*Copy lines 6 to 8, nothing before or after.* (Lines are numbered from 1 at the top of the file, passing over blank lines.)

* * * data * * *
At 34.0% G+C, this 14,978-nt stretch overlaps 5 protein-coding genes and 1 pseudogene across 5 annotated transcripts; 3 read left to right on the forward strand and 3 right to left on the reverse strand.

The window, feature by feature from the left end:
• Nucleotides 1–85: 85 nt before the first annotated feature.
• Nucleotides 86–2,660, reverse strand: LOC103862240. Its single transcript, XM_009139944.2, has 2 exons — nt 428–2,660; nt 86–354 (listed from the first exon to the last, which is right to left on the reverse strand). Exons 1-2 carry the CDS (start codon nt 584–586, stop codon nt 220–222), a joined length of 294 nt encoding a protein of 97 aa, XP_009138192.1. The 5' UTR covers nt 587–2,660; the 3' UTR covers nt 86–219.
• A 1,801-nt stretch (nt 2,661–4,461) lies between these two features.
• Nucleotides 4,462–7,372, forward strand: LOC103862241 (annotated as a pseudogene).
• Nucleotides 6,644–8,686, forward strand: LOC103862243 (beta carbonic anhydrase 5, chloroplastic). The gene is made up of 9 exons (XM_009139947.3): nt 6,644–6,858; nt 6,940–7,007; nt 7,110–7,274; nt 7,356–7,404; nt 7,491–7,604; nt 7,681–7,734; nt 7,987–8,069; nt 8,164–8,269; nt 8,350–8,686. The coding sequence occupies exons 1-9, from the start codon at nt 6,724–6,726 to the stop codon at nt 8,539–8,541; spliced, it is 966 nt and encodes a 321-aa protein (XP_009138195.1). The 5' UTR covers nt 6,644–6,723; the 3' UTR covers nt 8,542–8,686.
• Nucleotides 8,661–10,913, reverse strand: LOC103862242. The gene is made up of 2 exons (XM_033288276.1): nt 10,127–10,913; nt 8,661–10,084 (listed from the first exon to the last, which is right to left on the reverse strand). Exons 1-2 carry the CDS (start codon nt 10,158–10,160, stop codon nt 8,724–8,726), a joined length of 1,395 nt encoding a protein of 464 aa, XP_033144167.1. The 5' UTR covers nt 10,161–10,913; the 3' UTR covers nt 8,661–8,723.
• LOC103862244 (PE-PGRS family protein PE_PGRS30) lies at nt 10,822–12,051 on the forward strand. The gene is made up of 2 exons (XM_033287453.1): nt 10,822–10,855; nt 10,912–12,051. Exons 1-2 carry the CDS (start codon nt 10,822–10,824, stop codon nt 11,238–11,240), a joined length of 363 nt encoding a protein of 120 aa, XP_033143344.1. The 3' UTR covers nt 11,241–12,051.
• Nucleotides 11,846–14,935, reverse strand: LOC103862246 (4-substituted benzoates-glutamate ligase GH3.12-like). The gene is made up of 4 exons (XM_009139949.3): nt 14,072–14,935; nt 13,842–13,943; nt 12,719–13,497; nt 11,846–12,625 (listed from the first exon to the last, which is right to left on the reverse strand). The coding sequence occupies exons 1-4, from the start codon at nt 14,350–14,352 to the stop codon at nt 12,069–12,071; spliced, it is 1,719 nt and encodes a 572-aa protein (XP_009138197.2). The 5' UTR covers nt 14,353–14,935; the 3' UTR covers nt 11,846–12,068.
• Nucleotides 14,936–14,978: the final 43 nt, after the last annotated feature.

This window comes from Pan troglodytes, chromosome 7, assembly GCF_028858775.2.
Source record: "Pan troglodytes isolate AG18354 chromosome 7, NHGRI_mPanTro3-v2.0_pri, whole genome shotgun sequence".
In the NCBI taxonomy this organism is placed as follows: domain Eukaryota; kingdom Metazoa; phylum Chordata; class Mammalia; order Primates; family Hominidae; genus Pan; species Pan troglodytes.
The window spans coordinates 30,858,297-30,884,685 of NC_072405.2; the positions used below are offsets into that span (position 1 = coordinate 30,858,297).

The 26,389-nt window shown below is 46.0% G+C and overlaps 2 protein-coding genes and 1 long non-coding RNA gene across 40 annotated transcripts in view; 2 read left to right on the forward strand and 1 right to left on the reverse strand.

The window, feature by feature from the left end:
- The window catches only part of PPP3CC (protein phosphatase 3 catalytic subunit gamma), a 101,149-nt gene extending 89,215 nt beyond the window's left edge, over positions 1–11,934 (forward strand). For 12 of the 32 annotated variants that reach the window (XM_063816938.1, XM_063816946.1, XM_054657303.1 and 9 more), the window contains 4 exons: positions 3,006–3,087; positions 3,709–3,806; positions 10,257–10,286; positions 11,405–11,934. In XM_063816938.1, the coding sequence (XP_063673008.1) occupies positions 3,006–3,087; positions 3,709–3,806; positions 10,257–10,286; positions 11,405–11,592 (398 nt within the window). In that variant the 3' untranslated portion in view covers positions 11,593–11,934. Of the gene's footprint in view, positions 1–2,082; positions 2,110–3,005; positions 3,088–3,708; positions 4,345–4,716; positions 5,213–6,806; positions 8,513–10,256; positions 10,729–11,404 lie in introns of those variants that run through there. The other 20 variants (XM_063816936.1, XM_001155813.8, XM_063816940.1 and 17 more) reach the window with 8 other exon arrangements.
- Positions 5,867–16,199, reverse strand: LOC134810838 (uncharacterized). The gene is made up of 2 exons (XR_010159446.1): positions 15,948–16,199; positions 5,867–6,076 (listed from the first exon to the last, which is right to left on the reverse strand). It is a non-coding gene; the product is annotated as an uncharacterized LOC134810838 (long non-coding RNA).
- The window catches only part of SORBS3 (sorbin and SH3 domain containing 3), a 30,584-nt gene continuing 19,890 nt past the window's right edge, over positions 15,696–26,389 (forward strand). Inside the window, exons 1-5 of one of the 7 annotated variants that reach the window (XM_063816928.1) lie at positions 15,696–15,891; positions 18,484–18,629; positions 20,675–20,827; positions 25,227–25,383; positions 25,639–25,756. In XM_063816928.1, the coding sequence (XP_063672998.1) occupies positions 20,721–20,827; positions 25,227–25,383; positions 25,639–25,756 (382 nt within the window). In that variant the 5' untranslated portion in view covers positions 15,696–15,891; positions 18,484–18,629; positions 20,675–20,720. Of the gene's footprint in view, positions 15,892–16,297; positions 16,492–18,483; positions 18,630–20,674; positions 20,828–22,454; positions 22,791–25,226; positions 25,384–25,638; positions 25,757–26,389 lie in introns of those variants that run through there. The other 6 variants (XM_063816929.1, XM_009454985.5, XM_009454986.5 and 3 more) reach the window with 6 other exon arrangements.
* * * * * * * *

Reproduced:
• Nucleotides 4,462–7,372, forward strand: LOC103862241 (annotated as a pseudogene).
• Nucleotides 6,644–8,686, forward strand: LOC103862243 (beta carbonic anhydrase 5, chloroplastic). The gene is made up of 9 exons (XM_009139947.3): nt 6,644–6,858; nt 6,940–7,007; nt 7,110–7,274; nt 7,356–7,404; nt 7,491–7,604; nt 7,681–7,734; nt 7,987–8,069; nt 8,164–8,269; nt 8,350–8,686. The coding sequence occupies exons 1-9, from the start codon at nt 6,724–6,726 to the stop codon at nt 8,539–8,541; spliced, it is 966 nt and encodes a 321-aa protein (XP_009138195.1). The 5' UTR covers nt 6,644–6,723; the 3' UTR covers nt 8,542–8,686.
• Nucleotides 8,661–10,913, reverse strand: LOC103862242. The gene is made up of 2 exons (XM_033288276.1): nt 10,127–10,913; nt 8,661–10,084 (listed from the first exon to the last, which is right to left on the reverse strand). Exons 1-2 carry the CDS (start codon nt 10,158–10,160, stop codon nt 8,724–8,726), a joined length of 1,395 nt encoding a protein of 464 aa, XP_033144167.1. The 5' UTR covers nt 10,161–10,913; the 3' UTR covers nt 8,661–8,723.